"The third no is connected to an Israeli presence in the Jordan Valley, on the border with the Palestinian state. The Palestinians have agreed to [the presence] of any third party whatsoever: NATO, the U.S., the United Nations or an Arab party under the sponsorship of U.N. forces stationed in this area. If the principle of a third party's presence is agreed-upon, then, with the signing of a peace agreement, Israel becomes like any other state. As a matter of fact, its great capacity and expertise will render it better able [than anyone else] it to defend  Palestinian villages and regions, so they do not become fertile ground for terror and so bombs do not [go off] in the markets and mosques on a daily basis, as occurs in Egypt, Iraq, Syria and Afghanistan. What is important is that the Israeli forces do not concentrate at the gates of the Palestinian state and [have no authority] to prevent or permit [freedom of movement], as if we were located in one large prison. [In any case,] the presence of a third force on the border in these regions will not protect the Palestinian state against the terror of those hostile parties that are likely to transfer to Palestine the troubles that some peoples in the region are currently suffering. In this context, one must coordinate [positions] with the sister-state Jordan and make Palestinian-Jordanian-Israeli security arrangements, in addition to deploying advanced technological devices to monitor the borders. The military presence of Palestinians, Jordan and Israel, along with the deployment of advanced technological devices to monitor the borders and the establishment of a sophisticated security fence, is the ideal solution for securing the 250-km [Jordan] Valley. No force by itself could seal the border and guarantee sufficient defense against the infiltration of the settled areas by terrorist organizations.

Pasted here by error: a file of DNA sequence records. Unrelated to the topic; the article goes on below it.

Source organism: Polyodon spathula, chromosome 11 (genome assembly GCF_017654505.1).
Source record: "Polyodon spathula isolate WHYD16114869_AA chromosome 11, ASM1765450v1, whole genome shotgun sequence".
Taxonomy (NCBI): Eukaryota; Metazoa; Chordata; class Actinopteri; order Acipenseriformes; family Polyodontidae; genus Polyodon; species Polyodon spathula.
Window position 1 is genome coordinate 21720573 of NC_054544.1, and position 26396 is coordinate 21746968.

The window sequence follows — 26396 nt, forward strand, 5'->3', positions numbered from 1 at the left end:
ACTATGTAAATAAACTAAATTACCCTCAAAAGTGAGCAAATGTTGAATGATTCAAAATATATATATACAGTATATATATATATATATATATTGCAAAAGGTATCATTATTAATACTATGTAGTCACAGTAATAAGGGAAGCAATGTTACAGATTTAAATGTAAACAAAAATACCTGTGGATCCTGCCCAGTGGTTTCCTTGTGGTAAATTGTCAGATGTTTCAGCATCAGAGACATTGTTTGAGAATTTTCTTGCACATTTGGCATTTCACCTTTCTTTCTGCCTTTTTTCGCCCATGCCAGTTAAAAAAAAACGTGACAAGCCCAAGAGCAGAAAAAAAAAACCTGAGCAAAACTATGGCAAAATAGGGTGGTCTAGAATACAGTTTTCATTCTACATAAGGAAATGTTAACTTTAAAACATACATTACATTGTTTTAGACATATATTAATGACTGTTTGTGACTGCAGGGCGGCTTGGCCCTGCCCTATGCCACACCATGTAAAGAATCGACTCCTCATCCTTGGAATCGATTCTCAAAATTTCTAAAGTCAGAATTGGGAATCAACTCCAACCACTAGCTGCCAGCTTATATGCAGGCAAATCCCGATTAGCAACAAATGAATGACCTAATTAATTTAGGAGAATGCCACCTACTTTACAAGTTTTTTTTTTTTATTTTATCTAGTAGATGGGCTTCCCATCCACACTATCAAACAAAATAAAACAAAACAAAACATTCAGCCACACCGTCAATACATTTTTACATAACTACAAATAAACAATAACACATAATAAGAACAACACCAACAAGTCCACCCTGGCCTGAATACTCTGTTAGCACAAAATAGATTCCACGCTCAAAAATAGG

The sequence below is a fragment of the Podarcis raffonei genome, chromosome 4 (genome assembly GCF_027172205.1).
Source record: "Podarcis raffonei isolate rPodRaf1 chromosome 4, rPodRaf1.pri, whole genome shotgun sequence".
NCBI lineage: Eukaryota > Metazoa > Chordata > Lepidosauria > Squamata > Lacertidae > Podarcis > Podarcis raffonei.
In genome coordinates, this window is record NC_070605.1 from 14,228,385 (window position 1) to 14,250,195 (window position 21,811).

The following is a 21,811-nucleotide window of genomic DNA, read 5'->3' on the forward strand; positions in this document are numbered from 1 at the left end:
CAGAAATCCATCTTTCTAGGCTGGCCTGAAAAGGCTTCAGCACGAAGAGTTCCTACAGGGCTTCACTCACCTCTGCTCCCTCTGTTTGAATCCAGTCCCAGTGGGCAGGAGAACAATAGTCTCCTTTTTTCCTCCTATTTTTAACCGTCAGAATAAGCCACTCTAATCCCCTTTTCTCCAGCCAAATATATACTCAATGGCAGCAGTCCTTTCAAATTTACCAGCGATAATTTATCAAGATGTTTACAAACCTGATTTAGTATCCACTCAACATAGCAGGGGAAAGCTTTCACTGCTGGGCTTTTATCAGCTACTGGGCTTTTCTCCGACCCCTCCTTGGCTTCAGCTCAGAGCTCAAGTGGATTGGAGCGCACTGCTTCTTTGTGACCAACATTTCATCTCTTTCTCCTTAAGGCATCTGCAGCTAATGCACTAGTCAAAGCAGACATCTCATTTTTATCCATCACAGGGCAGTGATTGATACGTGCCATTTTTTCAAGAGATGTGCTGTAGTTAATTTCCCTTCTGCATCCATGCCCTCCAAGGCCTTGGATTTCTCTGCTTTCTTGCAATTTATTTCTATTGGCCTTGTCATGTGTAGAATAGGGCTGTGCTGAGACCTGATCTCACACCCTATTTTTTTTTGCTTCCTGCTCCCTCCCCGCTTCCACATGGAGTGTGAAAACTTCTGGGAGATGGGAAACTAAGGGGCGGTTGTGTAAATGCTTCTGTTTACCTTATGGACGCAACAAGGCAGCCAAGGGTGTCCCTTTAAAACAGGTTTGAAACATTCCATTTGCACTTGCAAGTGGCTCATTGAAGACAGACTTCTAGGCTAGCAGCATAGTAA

"The fourth no is connected with the Israeli demand that the Palestinian state be demilitarized. Although it momentarily appears as though this demand infringes on Palestinian sovereignty, the future will clarify that it [actually] benefits the Palestinians, because funds will be allocated to building the state and will be channeled to the economy and for ameliorating social conditions, instead of serving security needs. When the Allies, following the Second World War, decided that Japan and Germany had to be demilitarized, Germany and Japan exploited their budgets for the purpose of rehabilitating themselves, and became [two] of the world's giant industrialized countries. Additionally,  it is worth remembering that one of the reasons that led to the fall of the Iranian Shah was the fruitless use of oil profits for acquiring advanced weaponry, instead of [using the monies] to improve the condition of the Iranian people.

It Is A Mistake To Say That All Israelis Hate Peace And All Palestinians Want It

"Compromise is also possible on the other no's. The Palestinian position in the negotiations must conform to the minimal source of authority for the peace process [meaning the 1967 borders, but] without being stubborn or obstinate just in order to show that we reject all flexibility and concessions. If we operate according to this logic we can crown Kerry's mission with success and reach a peace that will guarantee our children's future.